(1) Hard consonants (i) A hard consonant is a consonant which appears at the end of a word (e.g. the fLQ^hf>GRP@ ‘house’, the lLQ\hl>YRW@ ‘here is’) or is followed by Zuh or m (w appears only as an initial letter, except in DFURQ\PVVXFKDVgwi ‘NEP’ (New Economic Policy) and rare words VXFKDVkwj ‘sir’ 7KXVWKHFRQVRQDQWVLQWKHZRUGV]heh\ á [ G l: ] ‘head’f±eh> O7NG ] ‘soap’DQG^ ýfZ> dumG ] ‘thought’ are all hard. (ii) Most hard consonants, e.g. [\]adfikn are pronounced in similar fashion to their English counterparts, i.e. ‘b’ in ‘bone’, ‘v’ in ‘van’, ‘g’ in ‘gone’, ‘z’ in ‘zone’, ‘c’ in ‘come’, ‘m’ in ‘money’, ‘p’ in ‘pun’, ‘s’ in ‘sun’, ‘f’ in ‘fun’. However, d and i (and l ; see (iii)) lack the slight aspiration of ‘k’, ‘p’ and ‘t’. (iii) In pronouncing the dentals ^ [d], l [t] and g [n], the tip of the tongue is pressed against the back of the upper teeth in the angle between teeth and gums. (iv) J is a moderately ‘trilled’ [r]. E is pronounced with the tip of the tongue in the angle between the upper teeth and the gum, and the middle of the tongue curved downwards. The ‘l’ sound in English ‘bubble’ is a good starting-point for the pronunciation of this letter. (v) O sounds as ‘ch’ in ‘loch’ or German ‘acht’, but is formed a little further forward in the mouth. (vi) Unlike other consonants, `p and r are always pronounced hard (see, however, note (b), below). This means in practice that the vowels _ and b are pronounced as w and u after ` p and r `_kl> 0VW@ ‘gesture’`bj> 7T ] fat’p_o>90[@ ‘workshop’pbjd>97 rk] ‘circus’, r_kl>;0VW@ ‘pole’fZr§gZ>P: ;7 nG ] ‘car’) while z is pronounced as h after ` and r `zeh[> olG p] ‘groove’rzed>; olk] ‘silk’). A soft sign DVLQjh`v>UR; ] ‘rye’) has no softening effect on the pronunciation of ` or r . Note (a) Neither a soft sign nor the vowel z can be written after p 8Introduction5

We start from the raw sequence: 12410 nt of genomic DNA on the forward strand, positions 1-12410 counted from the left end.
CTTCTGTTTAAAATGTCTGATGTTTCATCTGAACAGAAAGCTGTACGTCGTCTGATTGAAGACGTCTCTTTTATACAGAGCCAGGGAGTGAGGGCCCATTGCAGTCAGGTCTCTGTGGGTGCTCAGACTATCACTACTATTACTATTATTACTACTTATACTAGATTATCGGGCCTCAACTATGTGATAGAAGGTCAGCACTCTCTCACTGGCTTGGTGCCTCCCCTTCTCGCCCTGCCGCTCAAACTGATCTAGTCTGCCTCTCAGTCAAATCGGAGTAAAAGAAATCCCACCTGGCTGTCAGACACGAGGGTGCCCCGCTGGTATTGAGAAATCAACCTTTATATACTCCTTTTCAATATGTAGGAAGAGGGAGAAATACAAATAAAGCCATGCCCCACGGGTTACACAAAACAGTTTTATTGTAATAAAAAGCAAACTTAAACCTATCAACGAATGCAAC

(b) R LV VRXQGHG KDUG LQ WKH ORDQ ZRUGV iZjZrµl>SG r: ; ut] ‘parachute’ DQG [jhrµjZ>EU: ; urG ] ‘brochure’, while ` is SURQRXQFHGVRIWLQ`xj§ [C ü  i] ‘jury’.